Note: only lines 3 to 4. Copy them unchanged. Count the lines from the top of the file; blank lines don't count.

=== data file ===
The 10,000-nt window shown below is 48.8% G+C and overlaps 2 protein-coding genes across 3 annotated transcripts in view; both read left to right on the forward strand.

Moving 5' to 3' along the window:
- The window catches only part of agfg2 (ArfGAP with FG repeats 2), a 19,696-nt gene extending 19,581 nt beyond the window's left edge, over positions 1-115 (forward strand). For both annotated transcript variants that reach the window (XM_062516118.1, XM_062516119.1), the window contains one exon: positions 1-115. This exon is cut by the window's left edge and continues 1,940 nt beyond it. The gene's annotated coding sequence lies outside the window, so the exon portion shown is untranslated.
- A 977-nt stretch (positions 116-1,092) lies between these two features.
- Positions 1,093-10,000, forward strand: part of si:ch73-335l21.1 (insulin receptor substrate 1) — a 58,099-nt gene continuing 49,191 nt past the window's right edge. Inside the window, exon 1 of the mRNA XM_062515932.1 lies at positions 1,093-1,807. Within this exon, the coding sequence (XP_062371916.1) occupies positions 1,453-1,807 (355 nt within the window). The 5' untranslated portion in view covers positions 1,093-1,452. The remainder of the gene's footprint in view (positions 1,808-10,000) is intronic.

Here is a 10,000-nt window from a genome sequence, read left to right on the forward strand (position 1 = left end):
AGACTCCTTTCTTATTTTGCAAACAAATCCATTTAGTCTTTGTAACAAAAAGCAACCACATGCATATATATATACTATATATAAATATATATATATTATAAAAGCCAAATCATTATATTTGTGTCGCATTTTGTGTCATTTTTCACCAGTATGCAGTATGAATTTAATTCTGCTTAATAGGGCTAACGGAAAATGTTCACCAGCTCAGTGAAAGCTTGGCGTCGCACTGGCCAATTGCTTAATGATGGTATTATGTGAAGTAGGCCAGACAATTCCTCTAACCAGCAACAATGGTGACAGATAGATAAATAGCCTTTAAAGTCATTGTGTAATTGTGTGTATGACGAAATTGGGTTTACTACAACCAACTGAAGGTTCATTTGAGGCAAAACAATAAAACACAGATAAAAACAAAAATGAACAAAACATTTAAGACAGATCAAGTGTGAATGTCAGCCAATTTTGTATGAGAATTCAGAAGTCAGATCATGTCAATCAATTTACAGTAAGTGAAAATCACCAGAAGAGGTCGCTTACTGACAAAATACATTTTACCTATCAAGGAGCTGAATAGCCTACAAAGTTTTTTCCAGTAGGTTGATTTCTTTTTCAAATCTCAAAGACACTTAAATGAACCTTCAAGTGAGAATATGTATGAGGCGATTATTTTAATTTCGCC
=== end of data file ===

- The window catches only part of agfg2 (ArfGAP with FG repeats 2), a 19,696-nt gene extending 19,581 nt beyond the window's left edge, over positions 1-115 (forward strand). For both annotated transcript variants that reach the window (XM_062516118.1, XM_062516119.1), the window contains one exon: positions 1-115. This exon is cut by the window's left edge and continues 1,940 nt beyond it. The gene's annotated coding sequence lies outside the window, so the exon portion shown is untranslated.
- A 977-nt stretch (positions 116-1,092) lies between these two features.